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Pharmacological Risks Of Medicines Manipulation

According to a report by the Royal Pharmacological Society in 2011, it is important to recognise potential consequences of manipulating a medicinal product.

Changing the way in which a dosage form is presented can alter:


The stability of the medicine may be compromised after crushing a solid dose form especially if it has an enteric coating. The removal of the coating may lead to the medicine degradation by both the gastric acidic environment & exposure to light.

Pharmacokinetics and bioavailability

Pharmacokinetics and bioavailability of the medicine can change upon crushing of oral solid dose forms which can impact on efficacy and safety. Such changes may be of particularly important consequence for some medicines given their narrow therapeutic windows.[1]

Irritation effects

The purpose of coating on oral solid dose forms is meant to shield patients from its irritant actions. Some medications may cause oesophageal or stomach irritation or ulceration if tablets are crushed or capsules opened.[1]

Risks to healthcare workers and carers

Crushing carcinogenic or teratogenic products, preparations containing hormones (oral contraceptives; hormonal replacement therapy), corticosteroids and some other drugs may potentially expose carers or healthcare professionals to health risks through powder aerosolization [1],[2],[3].

Additionally, some products may also cause irritation if the powder is aerosolised and inhaled or comes into contact with the eyes, skin, or other mucous membranes.[1]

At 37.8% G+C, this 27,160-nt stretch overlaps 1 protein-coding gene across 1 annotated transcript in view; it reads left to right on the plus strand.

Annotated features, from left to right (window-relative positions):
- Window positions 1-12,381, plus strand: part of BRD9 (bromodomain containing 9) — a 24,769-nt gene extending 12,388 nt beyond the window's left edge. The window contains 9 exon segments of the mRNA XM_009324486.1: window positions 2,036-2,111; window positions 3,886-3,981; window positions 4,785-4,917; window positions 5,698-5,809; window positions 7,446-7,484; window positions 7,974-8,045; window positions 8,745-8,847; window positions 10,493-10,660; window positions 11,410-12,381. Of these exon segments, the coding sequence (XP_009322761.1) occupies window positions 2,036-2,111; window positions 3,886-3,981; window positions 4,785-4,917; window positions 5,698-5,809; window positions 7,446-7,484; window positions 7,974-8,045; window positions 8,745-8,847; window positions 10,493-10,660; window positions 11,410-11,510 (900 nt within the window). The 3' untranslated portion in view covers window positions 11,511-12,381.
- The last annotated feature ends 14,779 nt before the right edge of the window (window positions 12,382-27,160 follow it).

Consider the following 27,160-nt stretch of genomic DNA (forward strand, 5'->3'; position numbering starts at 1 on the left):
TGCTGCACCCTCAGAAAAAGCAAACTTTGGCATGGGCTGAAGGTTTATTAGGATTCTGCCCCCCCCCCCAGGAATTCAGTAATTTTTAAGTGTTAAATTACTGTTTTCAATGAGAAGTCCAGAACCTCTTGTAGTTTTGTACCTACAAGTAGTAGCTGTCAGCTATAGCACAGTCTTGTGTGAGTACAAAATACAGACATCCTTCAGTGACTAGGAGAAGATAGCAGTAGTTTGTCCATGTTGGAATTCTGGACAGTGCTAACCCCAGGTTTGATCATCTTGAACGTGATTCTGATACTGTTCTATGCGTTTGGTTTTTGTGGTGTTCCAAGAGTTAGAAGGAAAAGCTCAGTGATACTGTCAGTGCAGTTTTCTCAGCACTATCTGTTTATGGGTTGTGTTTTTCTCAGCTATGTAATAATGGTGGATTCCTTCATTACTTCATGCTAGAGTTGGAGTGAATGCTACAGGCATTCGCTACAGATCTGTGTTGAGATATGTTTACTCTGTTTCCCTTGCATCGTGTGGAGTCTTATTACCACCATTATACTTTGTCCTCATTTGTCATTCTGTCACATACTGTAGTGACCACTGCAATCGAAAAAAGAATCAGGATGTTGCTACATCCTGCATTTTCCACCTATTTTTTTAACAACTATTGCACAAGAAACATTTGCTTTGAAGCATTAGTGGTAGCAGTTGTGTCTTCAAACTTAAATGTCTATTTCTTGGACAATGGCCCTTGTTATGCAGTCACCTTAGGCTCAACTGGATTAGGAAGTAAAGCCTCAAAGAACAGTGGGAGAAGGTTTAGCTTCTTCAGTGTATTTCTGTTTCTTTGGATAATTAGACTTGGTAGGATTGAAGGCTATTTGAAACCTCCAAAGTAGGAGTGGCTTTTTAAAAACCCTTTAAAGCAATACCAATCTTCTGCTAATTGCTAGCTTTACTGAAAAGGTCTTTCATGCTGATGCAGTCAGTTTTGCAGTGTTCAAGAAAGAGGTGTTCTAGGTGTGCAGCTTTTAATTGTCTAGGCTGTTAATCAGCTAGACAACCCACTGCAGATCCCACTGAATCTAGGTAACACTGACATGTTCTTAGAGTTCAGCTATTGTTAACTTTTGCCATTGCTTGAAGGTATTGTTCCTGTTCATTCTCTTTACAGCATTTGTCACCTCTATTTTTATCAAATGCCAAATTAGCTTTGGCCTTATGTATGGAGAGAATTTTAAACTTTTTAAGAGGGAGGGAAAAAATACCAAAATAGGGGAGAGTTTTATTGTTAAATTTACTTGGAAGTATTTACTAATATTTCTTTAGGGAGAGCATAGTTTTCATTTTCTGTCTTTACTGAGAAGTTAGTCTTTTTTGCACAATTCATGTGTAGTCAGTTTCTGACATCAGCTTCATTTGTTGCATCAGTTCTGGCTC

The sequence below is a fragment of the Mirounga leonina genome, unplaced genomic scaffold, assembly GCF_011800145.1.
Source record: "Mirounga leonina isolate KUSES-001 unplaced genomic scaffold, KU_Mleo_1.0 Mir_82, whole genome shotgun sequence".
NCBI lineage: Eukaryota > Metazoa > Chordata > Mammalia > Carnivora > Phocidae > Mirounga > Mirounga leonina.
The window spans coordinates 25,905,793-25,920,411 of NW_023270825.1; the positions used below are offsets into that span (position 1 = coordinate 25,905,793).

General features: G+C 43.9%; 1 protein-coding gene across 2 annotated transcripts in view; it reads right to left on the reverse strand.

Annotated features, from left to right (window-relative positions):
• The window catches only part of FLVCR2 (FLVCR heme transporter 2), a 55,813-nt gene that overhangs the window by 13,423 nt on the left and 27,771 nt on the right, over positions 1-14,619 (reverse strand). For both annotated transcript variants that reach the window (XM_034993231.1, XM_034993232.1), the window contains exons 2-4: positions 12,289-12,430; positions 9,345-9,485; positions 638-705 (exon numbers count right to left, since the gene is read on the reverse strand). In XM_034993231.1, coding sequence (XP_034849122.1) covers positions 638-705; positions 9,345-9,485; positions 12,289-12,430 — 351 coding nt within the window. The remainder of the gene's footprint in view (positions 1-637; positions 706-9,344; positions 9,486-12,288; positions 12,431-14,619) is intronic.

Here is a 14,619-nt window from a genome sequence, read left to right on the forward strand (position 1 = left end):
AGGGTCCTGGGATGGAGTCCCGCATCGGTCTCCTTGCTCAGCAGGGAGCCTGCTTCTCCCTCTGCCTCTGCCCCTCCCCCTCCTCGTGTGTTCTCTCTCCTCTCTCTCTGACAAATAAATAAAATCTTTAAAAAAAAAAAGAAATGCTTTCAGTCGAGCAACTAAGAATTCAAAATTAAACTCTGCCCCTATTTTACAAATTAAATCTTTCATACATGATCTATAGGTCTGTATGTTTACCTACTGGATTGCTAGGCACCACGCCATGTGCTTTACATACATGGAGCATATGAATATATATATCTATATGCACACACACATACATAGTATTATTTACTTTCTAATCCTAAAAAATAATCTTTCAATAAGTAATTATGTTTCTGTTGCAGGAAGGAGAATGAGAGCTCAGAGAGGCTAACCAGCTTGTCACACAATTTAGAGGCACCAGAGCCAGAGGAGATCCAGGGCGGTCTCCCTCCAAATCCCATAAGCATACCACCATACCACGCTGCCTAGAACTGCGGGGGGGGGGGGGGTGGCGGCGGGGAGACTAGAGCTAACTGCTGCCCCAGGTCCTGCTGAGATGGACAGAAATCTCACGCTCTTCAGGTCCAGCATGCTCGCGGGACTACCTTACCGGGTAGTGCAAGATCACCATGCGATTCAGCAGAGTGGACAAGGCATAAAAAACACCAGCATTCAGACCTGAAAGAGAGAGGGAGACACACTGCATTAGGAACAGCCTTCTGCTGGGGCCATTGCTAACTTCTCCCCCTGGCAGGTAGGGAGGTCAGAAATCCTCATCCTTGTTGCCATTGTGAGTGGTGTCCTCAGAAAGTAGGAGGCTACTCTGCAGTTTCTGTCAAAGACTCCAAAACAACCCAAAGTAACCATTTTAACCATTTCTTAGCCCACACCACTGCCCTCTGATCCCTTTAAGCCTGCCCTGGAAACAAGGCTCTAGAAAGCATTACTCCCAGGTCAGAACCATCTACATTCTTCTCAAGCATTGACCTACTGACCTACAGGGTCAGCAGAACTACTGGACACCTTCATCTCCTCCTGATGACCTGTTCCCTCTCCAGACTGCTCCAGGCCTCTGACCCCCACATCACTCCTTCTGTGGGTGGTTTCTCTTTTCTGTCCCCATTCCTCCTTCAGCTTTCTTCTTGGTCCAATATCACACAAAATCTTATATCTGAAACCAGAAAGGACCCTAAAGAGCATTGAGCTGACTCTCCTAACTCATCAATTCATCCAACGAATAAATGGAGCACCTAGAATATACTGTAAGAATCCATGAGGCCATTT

Taste profile

Many medicines have an unpleasant bitter taste where a coating (sugar/film) is used to help mask the taste of the active substance. Crushing tablets containing bitter or unpleasant taste may hinder patient compliance with the medicine.[1]

The MODRIC guidelines from Alder Hey state not to manipulate medicines presented as modified release dosage forms (e.g., Controlled Release, Sustained Release, Modified Release) unless specific information from the manufacturer or pharmacist permits manipulation.[4]

Follow the principles of medicines management to help minimise the need for any kind of manipulation.



ROS000057-006 Sep 2023


  1. Pharmaceutical Issues when Crushing, Opening or Splitting Oral Dosage Forms June 2011 Pharmacological Risks Of Medicines Manipulation – Google Search; last accessed: 31/07/2023
  2. Wright D, et al. Consensus guideline on the medication management of adults with swallowing difficulties. (2006)
  3. Crushing guide for oral medication in Residential Aged Care Waitemata District Health Board, New Zealand
  4. MODRIC – Manipulation of Drugs Required in Children, Alder Hey April 2017